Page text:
Intervention, not just ‘Glenda’, stopped cocolisap
In the letter “Cocolisap vs coconuts” (Opinion, 4/18/17), Jose Z. Osias of BalikProbinsiya claimed that Typhoon “Glenda” was the major catalyst in clearing the cocolisap infestation in Calabarzon.
More than nature, active intervention by Sen. Francis Pangilinan, the head of the Office of the Presidential Assistant for Food Security and Agricultural Modernization (Opafsam) from May 2014 to September 2015, eradicated the cocolisap infestation in over 2 million trees in Calabarzon (Cavite, Laguna, Batangas, Rizal, and Quezon) and Basilan.
As head of Opafsam and the Philippine Coconut Authority (PCA), he implemented an integrated pest management protocol under the Coconut Scale Insect (CSI) Emergency Action Program. In a mission report, the United Nations Food and Agriculture Organization (FAO) described as the move “commendable and praiseworthy.”
In the true spirit of people power, Pangilinan marshaled various communities—scientific, local government, private sector, grassroots civil society, and national agencies—into working together to stop the scourge that affected thousands of coconut farmers from the poorest sector of Philippine society.
The multisectoral integrated pest management is a wholistic approach ranging from control to rehabilitation and periodic evaluation of results. This involves the following six-step general protocol: 1) harvest and prune affected coconut trees; 2) practice trunk injection of systemic insecticide; 3) release bio-control agents; 4) spray organic pesticide; 5) establish quarantine checkpoints; 6) fertilize and inter-crop. This protocol includes the strategic timing of operations in order to cordon off CSI-free areas while simultaneously attacking the “hotspot” areas with rapidly advancing CSI infestation. The protocol was backed by scientific findings from mapping, population surveillance and monitoring, biological and ecological studies, and experimentations of control tactics.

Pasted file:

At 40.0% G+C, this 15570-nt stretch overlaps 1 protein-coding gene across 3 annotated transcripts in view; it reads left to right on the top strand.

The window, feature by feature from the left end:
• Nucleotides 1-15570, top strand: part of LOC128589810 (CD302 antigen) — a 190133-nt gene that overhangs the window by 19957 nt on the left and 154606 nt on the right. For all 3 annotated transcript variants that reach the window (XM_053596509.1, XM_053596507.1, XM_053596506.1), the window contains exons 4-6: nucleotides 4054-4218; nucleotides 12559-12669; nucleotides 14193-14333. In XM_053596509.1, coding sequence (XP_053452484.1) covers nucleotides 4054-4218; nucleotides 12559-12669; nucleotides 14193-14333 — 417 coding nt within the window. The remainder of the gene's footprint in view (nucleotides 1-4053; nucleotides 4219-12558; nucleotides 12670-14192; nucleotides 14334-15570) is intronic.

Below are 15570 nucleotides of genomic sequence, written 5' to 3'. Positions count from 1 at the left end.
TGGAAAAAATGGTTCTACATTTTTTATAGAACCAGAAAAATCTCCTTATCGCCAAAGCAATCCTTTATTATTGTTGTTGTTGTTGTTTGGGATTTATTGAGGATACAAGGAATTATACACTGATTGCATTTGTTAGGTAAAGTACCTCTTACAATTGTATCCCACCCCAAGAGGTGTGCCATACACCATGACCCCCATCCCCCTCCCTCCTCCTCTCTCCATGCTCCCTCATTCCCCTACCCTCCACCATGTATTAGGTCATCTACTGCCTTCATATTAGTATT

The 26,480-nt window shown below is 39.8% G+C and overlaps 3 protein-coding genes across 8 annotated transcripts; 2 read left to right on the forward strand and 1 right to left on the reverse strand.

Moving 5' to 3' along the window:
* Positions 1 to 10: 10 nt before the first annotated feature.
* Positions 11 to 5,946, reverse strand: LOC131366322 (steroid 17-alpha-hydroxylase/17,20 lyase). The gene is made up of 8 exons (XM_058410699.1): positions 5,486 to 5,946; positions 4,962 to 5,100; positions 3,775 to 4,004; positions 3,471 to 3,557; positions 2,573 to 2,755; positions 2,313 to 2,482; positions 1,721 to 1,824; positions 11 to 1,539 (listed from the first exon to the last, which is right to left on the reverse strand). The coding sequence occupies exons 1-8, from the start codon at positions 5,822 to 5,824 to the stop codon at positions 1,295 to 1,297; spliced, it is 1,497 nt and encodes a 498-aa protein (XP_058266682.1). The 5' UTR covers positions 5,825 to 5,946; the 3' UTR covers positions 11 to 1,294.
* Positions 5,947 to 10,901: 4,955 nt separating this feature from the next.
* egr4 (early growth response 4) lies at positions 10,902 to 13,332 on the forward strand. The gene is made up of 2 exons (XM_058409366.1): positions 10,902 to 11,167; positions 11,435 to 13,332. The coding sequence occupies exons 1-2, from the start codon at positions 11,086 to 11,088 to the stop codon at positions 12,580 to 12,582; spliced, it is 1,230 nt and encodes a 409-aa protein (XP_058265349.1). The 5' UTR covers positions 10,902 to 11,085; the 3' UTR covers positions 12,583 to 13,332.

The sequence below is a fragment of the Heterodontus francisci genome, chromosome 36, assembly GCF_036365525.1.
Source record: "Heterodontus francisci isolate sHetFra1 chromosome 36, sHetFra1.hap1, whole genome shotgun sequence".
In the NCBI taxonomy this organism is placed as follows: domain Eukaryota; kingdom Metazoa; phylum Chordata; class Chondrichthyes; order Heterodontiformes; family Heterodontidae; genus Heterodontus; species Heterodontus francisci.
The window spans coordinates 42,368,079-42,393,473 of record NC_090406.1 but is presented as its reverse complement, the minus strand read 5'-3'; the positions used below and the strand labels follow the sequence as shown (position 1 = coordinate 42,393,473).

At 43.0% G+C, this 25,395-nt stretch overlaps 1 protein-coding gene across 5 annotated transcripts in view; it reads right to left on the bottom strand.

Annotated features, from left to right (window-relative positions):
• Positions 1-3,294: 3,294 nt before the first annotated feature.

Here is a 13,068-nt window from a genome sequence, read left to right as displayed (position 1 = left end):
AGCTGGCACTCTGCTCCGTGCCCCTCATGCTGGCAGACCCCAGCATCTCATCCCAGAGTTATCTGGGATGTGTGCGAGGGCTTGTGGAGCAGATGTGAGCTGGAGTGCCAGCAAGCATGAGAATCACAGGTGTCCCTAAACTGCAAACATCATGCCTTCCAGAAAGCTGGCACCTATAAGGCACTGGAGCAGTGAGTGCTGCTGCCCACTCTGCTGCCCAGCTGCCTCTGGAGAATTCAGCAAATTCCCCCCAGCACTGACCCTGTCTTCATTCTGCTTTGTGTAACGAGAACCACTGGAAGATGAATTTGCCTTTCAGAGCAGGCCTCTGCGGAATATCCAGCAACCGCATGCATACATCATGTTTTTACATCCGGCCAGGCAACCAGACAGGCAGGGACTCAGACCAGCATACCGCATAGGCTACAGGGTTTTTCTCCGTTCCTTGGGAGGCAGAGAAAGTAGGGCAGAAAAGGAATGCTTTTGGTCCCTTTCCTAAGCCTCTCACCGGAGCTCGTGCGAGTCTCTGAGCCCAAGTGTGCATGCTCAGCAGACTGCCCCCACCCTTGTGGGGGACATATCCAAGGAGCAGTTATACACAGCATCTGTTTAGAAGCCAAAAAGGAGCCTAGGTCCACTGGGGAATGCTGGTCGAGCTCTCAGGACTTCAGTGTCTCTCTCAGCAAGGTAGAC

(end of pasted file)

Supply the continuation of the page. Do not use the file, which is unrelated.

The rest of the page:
FAO said the Opafsam- and PCA-led cocolisap intervention, particularly the quarantine measures and the creation of a multisectoral task force, was proven to be effective in significantly and sustainably curbing the coconut infestation. In fact, the international body lauded PCA officials, saying “their courage and commitment to continue management of (cocolisap infestation) amidst many criticisms is great.”
While it is true that “Glenda” helped stop the infestation, it was by no means the major contributor. (Note: Not all CSI-infested areas were hit by Glenda.) Rapid ground assessment conducted by PCA and the University of the Philippines Los Baños showed that Glenda only managed to help reduce the cocolisap infestation in 425,600 trees.
Glenda, together with the integrated pest management protocol, reduced the level of pest infestation in almost 1.2 million trees. Due to the intensive implementation of the protocol, the number of cocolisap hotspot municipalities was reduced from 58 in August 2014 to only one in September 2015; this prevented the spread of cocolisap to the southern towns of Quezon, Laguna, Batangas and Bicol region.
Also, integrated pest management was never imposed on coconut farmers; and trunk injection, as indicated in the earlier enumeration, is only one of six steps in the protocol.
According to PCA-Calabarzon, then Science and Technology Secretary Mario Montejo officially endorsed neonicotinoid to Opafsam and PCA. UPLB Crop Protection Cluster’s Dr. Celia Medina said that “the probability of risk to humans and the environment is almost nil” as all nuts were required to be harvested before injection. Harvesting coconuts within 60 days of injection was also prohibited.
For a detailed report on the cocolisap intervention, check out the end-of-term report of then Secretary Pangilinan at: http://kikopangilinan.com/securing-the-food-of-100-million-filipinos/
RACHEL GILLEGO, former chief of staff,
Office of the Presidential Assistant for Food Security and Agricultural Modernization, 2014-2015
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